|Publication number||US4939467 A|
|Application number||US 07/379,883|
|Publication date||Jul 3, 1990|
|Filing date||Jul 14, 1989|
|Priority date||Jul 21, 1988|
|Also published as||DE3923992A1, DE3923992C2|
|Publication number||07379883, 379883, US 4939467 A, US 4939467A, US-A-4939467, US4939467 A, US4939467A|
|Inventors||Yasuhiro Nogami, Hisao Nunokawa|
|Original Assignee||Calsonic Corporation|
|Export Citation||BiBTeX, EndNote, RefMan|
|Patent Citations (7), Referenced by (30), Classifications (12), Legal Events (4)|
|External Links: USPTO, USPTO Assignment, Espacenet|
1. Field of the Invention
The present invention relates in general to fuel sensors, and more particularly to fuel sensors of a type which senses the mixing ratio of methanol in a mixture of gasoline and methanol.
2. Description of the Prior Art
For dealing with the energy crisis and air polution problem, it has been proposed to use as the fuel of an automotive internal combustion engine a mixed fuel, such as a mixture of gasoline and methanol. Japanese Patent First Provisional Publication 56-138431 shows one of the engine systems of such type, in which a fuel injection system is used. In the engine system of this publication, a measure is employed in which for practically operating the engine on the methanol-mixed gasoline, the fuel injection amount and ignition timing are controlled in accordance with the mixing ratio of methanol in the mixed fuel, which ratio is measured by a fuel sensor disposed in a fuel container.
The fuel sensor is of a capacitance type which comprises a pair of spaced electrode plates submerged in the fuel. The dielectric constant of the fuel is detected by measuring the capacitance established between the electrode plates, and the mixing ratio of methanol is derived from the dielectric constant.
In operation, the signal representative of the capacitance established between the electrode plates is transmitted through elongate lead wires to a separate control circuit where subsequent signal conversion and processing are carried out.
However, usage of such lead wires tends to induce noise on the signal. That is, since the capacitance practically established between the electrode plates is quite small (that is, of the order of 10-12 F), the signal representative of the capacitance is greatly affected by noises and floating capacitance thereby causing a considerable error in measuring the mixing ratio of methanol in the fuel.
It is therefore an object of the present invention to provide a fuel sensor which is free of the above-mentioned drawback.
According to the present invention, there is provided a fuel sensor in which both an electrode assembly and an output control means are installed in a common housing thereby to shorten the length of conductors by which the electrode assembly and the control means are electrically connected.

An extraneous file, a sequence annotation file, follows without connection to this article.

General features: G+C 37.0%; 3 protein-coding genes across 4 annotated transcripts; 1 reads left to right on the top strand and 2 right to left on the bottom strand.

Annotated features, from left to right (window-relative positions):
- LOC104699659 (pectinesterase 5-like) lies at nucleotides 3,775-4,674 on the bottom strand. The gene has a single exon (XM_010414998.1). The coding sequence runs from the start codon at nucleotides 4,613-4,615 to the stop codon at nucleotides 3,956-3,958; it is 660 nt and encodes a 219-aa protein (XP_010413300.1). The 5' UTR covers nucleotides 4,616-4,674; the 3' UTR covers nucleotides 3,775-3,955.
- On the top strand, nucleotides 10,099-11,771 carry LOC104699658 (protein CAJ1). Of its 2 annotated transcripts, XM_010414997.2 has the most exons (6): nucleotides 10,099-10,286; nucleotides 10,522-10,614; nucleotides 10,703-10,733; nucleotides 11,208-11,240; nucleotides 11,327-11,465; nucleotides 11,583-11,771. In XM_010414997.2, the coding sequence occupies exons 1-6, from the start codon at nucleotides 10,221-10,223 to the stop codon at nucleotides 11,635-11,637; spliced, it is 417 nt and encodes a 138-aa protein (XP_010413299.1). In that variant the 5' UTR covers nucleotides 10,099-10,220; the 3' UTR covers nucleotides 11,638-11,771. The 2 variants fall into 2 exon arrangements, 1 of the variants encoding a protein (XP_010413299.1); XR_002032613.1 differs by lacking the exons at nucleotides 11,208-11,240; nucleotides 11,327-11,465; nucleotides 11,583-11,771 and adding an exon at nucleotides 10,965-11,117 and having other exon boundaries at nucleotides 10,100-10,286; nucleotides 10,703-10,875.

According to the present invention, there is provided a fuel sensor in which fastening screws for fixing the electrode assembly in the common housing are used for electrically connecting the electrode assembly to the control means.
According to the present invention, there is provided a fuel sensor for sensing a mixing ratio of a given liquid in a mixed fuel. The fuel sensor comprises a housing; a structure housed in the housing, the structure having a fuel passage formed therethrough; an electrode assembly housed in the housing and held by the structure, the electrode assembly including at least one pair of probe portions which are exposed to the fuel passage; an output control means housed in the housing, the output control means issuing an amplified voltage output which varies in accordance with a small information signal applied to an input portion of the output control means; and electrically conducting means housed in the housing and electrically connecting the electrode assembly to the input portion of the output control means, so that the output control means issues an amplified voltage output which varies in accordance with a capacitance established between the paired probe portions.
Other objects and advantages of the present invention will become apparent from the following description when taken in conjunction with the accompanying drawings, in which:
FIG. 1 is a partially sectioned front view of a fuel sensor, ,which is a first embodiment of the present invention;
FIG. 2 is a partially sectioned front view of an electrode assembly mounted in the sensor of the first embodiment;
FIG. 3 is a bottom view of the electrode assembly;
FIG. 4 is a control circuit employed in the invention;
FIG. 5 is a graph showing the relationship between a methanol concentration in mixed fuel and amplified voltage output from the sensor; and
FIG. 6 is a view similar to FIG. 3, but showing a second embodiment of the present invention.
Referring to FIGS. 1 to 5, particularly FIG. 1, there is shown a fuel sensor which is a first embodiment of the present invention, which is applicable to an automotive engine system having a known fuel injection system mounted therein.
Designated by numeral 1 is a housing of the sensor, which comprises a lower case 1a, an upper case 1b and a cover 1c. The upper case 1b is mounted on the lower case 1a and secured to the same by means of fastening screws 1d, and the cover 1c is secured to the lower case 1a, by means of fastening screws 1e, in a manner to house therein the upper case 1b.
The lower case la has a fuel passage 1f formed therethrough. The fuel passage 1f has inlet and outlet portions to which respective pipes 2 are connected. One of the pipes 2 is connected with a fuel tube (not shown) which leads to a fuel tank (not shown) and the other pipe is connected with the other fuel tube which leads to the fuel injection valves of the engine system.